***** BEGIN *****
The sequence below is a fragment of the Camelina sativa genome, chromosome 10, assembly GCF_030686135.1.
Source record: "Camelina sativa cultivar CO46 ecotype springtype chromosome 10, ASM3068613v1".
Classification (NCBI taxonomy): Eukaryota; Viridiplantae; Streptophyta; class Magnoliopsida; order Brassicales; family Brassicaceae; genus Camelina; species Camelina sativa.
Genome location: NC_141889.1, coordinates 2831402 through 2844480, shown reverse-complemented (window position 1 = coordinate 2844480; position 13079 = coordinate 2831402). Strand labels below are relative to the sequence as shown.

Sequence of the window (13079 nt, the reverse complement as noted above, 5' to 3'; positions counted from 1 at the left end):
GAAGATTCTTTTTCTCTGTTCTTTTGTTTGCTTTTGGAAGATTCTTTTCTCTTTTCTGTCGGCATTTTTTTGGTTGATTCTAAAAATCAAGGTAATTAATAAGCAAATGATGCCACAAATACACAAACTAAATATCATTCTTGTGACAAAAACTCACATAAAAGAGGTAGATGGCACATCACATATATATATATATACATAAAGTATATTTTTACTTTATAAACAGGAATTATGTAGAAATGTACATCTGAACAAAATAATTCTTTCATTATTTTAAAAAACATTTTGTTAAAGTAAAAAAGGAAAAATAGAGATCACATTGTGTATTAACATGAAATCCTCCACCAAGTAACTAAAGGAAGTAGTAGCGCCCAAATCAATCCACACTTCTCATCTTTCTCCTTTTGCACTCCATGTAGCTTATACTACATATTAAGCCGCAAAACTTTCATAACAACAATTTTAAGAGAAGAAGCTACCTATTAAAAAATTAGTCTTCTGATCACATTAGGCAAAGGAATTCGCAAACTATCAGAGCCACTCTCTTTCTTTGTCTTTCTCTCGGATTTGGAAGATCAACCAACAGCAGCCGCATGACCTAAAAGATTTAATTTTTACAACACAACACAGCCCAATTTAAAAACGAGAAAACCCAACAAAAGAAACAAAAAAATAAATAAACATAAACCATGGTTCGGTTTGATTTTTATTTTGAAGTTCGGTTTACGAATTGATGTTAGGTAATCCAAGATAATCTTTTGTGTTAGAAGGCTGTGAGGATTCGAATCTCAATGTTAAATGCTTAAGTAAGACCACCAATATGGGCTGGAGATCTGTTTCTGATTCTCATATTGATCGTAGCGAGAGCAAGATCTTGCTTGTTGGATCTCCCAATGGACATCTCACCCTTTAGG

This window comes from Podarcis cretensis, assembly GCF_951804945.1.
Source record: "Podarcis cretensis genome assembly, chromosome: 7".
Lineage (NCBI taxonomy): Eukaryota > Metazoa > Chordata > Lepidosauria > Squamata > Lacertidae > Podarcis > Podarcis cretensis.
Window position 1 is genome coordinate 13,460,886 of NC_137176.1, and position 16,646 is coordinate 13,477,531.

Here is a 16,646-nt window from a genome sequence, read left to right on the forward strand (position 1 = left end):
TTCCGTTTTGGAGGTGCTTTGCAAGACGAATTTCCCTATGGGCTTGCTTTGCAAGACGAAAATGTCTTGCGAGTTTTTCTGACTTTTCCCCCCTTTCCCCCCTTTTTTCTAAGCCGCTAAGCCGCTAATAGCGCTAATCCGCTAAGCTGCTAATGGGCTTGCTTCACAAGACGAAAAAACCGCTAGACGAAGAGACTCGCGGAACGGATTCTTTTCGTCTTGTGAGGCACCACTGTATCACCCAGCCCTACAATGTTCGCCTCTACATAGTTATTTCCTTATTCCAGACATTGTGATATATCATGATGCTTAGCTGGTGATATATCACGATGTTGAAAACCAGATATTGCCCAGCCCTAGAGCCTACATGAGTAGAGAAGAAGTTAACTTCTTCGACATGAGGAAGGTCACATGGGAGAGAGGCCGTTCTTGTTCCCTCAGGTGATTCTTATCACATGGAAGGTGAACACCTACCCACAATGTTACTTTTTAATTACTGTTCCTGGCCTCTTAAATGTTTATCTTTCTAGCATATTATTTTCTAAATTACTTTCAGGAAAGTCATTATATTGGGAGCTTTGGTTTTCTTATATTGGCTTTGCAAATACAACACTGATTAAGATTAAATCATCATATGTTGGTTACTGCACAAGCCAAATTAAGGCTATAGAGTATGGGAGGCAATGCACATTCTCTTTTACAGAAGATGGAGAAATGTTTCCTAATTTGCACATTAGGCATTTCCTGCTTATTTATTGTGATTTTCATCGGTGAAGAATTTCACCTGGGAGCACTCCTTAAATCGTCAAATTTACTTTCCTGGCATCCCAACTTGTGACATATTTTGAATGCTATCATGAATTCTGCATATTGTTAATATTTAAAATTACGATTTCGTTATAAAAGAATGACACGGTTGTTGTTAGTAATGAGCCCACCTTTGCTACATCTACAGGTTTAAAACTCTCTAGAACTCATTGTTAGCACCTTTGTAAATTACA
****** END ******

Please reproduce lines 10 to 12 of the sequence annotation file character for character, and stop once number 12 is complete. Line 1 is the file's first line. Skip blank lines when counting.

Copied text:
Window position 1 is genome coordinate 13,460,886 of NC_137176.1, and position 16,646 is coordinate 13,477,531.

Here is a 16,646-nt window from a genome sequence, read left to right on the forward strand (position 1 = left end):
TTCCGTTTTGGAGGTGCTTTGCAAGACGAATTTCCCTATGGGCTTGCTTTGCAAGACGAAAATGTCTTGCGAGTTTTTCTGACTTTTCCCCCCTTTCCCCCCTTTTTTCTAAGCCGCTAAGCCGCTAATAGCGCTAATCCGCTAAGCTGCTAATGGGCTTGCTTCACAAGACGAAAAAACCGCTAGACGAAGAGACTCGCGGAACGGATTCTTTTCGTCTTGTGAGGCACCACTGTATCACCCAGCCCTACAATGTTCGCCTCTACATAGTTATTTCCTTATTCCAGACATTGTGATATATCATGATGCTTAGCTGGTGATATATCACGATGTTGAAAACCAGATATTGCCCAGCCCTAGAGCCTACATGAGTAGAGAAGAAGTTAACTTCTTCGACATGAGGAAGGTCACATGGGAGAGAGGCCGTTCTTGTTCCCTCAGGTGATTCTTATCACATGGAAGGTGAACACCTACCCACAATGTTACTTTTTAATTACTGTTCCTGGCCTCTTAAATGTTTATCTTTCTAGCATATTATTTTCTAAATTACTTTCAGGAAAGTCATTATATTGGGAGCTTTGGTTTTCTTATATTGGCTTTGCAAATACAACACTGATTAAGATTAAATCATCATATGTTGGTTACTGCACAAGCCAAATTAAGGCTATAGAGTATGGGAGGCAATGCACATTCTCTTTTACAGAAGATGGAGAAATGTTTCCTAATTTGCACATTAGGCATTTCCTGCTTATTTATTGTGATTTTCATCGGTGAAGAATTTCACCTGGGAGCACTCCTTAAATCGTCAAATTTACTTTCCTGGCATCCCAACTTGTGACATATTTTGAATGCTATCATGAATTCTGCATATTGTTAATATTTAAAATTACGATTTCGTTATAAAAGAATGACACGGTTGTTGTTAGTAATGAGCCCACCTTTGCTACATCTACAGGTTTAAAACTCTCTAGAACTCATTGTTAGCACCTTTGTAAATTACA